What is a Class C Felony?

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  • Written By: Mary McMahon
  • Edited By: O. Wallace
  • Last Modified Date: 03 December 2018
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A class C felony is a felony which falls into the categorization of class C in the classification system used in some regions of the world. Because every area classifies felonies differently, it is impossible to generate a list of crimes which can be universally considered class C felonies. A class C felony in one area may be a class B felony in another, or a class D, depending on how the classification system is structured. Other systems use numbering systems or different lettering systems.

As a general rule, a felony is any crime which is punishable with more than a year of jail time. That provides rather a lot of leeway when it comes to sentencing, including opportunities to levy heavy fines and other punishments. As a result, many regions break their felonies up in a classification system which is designed to create groups of crimes for the purpose of developing sentencing guidelines. For example, one region may define a this felony as a crime which can be punished with between one and five years of jail time, and a fine no greater than $10,000 United States Dollars (USD). This will be less severe than a class B felony, but more severe than a class D felony.


When someone is accused of the felony and convicted, the court must abide by the sentencing guidelines set out for class C felonies in that area. Thus, care is taken when writing up charges to ensure that someone is charged with the right crime and that the crime is classified properly in the charges, which might read, for example: “John Doe is charged with robbery, a class C felony.” Things like arson, kidnapping, drunk driving, and sexual assault are commonly considered class C felonies.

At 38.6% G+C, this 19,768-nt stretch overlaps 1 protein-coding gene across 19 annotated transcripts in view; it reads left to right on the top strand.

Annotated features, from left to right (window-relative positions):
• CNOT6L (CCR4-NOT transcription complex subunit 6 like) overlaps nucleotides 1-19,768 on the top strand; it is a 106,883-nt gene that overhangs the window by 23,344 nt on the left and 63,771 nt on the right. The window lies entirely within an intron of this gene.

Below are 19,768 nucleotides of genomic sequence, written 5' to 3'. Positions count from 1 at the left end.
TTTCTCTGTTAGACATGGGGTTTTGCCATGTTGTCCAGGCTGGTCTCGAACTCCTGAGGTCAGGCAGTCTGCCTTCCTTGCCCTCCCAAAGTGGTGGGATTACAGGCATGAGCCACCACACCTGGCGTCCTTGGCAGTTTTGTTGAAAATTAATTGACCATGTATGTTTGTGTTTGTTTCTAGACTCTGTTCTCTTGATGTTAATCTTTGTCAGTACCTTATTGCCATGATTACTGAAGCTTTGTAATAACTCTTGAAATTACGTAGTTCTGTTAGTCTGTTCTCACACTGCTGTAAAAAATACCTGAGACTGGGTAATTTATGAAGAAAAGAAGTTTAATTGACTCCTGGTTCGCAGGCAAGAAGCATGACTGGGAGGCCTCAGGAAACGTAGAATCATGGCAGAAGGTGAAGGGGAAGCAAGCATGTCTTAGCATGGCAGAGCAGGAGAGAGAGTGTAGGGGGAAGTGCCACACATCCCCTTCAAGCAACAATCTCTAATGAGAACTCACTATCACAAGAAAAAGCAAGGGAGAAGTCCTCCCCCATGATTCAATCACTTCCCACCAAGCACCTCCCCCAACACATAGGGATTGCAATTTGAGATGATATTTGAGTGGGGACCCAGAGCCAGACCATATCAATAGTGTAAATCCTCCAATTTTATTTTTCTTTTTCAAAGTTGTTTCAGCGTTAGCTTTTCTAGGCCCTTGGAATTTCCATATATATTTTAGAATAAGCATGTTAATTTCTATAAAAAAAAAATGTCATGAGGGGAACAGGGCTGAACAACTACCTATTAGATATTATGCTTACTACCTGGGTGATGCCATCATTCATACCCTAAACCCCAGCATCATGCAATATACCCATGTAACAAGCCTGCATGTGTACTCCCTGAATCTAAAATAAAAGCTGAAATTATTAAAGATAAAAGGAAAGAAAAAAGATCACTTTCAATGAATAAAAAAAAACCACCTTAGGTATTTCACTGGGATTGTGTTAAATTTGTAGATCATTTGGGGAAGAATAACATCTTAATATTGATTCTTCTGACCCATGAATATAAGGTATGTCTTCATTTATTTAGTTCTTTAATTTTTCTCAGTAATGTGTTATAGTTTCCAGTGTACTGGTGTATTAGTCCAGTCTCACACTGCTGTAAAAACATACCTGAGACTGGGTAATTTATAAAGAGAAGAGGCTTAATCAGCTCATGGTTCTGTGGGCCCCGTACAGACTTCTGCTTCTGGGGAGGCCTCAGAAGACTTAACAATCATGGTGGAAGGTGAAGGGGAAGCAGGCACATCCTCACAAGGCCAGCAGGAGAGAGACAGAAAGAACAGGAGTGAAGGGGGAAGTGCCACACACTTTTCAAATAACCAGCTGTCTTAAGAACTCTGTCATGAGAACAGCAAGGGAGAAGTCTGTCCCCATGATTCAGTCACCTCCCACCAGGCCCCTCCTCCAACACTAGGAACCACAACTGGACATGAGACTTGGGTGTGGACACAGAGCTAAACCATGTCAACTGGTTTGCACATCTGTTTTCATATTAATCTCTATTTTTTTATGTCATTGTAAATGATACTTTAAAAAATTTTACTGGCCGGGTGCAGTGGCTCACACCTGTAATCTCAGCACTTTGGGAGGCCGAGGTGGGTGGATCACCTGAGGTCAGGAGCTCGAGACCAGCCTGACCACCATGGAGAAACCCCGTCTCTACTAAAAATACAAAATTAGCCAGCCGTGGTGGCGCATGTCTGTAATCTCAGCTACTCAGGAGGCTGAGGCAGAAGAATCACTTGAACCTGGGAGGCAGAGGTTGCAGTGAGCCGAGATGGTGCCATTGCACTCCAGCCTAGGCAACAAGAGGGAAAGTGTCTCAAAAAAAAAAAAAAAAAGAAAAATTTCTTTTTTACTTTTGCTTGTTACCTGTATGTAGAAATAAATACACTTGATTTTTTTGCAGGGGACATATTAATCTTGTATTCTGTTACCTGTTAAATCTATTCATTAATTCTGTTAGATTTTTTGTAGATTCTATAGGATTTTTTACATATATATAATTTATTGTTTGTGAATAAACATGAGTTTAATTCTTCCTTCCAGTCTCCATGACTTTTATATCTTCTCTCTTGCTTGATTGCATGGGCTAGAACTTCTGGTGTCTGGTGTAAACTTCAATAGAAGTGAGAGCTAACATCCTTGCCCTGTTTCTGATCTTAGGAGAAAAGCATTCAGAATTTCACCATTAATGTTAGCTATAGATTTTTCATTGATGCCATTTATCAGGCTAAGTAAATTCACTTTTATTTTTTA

Extenuating circumstances can complicate criminal charges. For example, if someone solicits someone to perform a class B felony, she or she can be charged with a class C felony solicitation. It is also possible for people to be charged with different felonies in different classes in connection with the same case. For example, if someone abducts someone, commits sexual assault, and then murders the victim, these crimes are all charged differently and the circumstances of the crime can determine which charges will be used.

Because felony classification guidelines can vary so widely, when someone is charged with a class C felony, it is advisable to find out what the sentencing guidelines will be if convicted. It is also advisable to get information about the specific nature of the charges because this information can be used during a legal defense and in potential challenges to the charges.


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Post 2

As you said, the values of the people will often determine the severity of a crime in the eyes of the law, and the public.

For example, a more conservative area may have stiffer penalties for drug offenses, ranking them in a higher felony or misdemeanor class. A more liberal area, on the other hand, may consider drug offenses as more of a disease, trading jail time for rehabilitation and drug court. A drug possession charge that may be a class c felony in Texas may only be a class a misdemeanor in Vermont.

However, this same liberal area may consider gun crimes more offensive than a conservative area, ranking them higher in the classification system. A weapons charge in a rural area may only be a minor felony, while the same charge would be a major offense in many urban areas.

Post 1

As a rule of thumb, felonies and misdemeanors with a classification of a lower number or closer to the beginning of the alphabet are the most severe. Classifications with a higher number or farther into the alphabet are less offensive.

Often times the political make-up and history of a state will determine how egregious a court considers a felony. In the United States, constituents elect judges, so the judge’s values often reflect the values of the general population.

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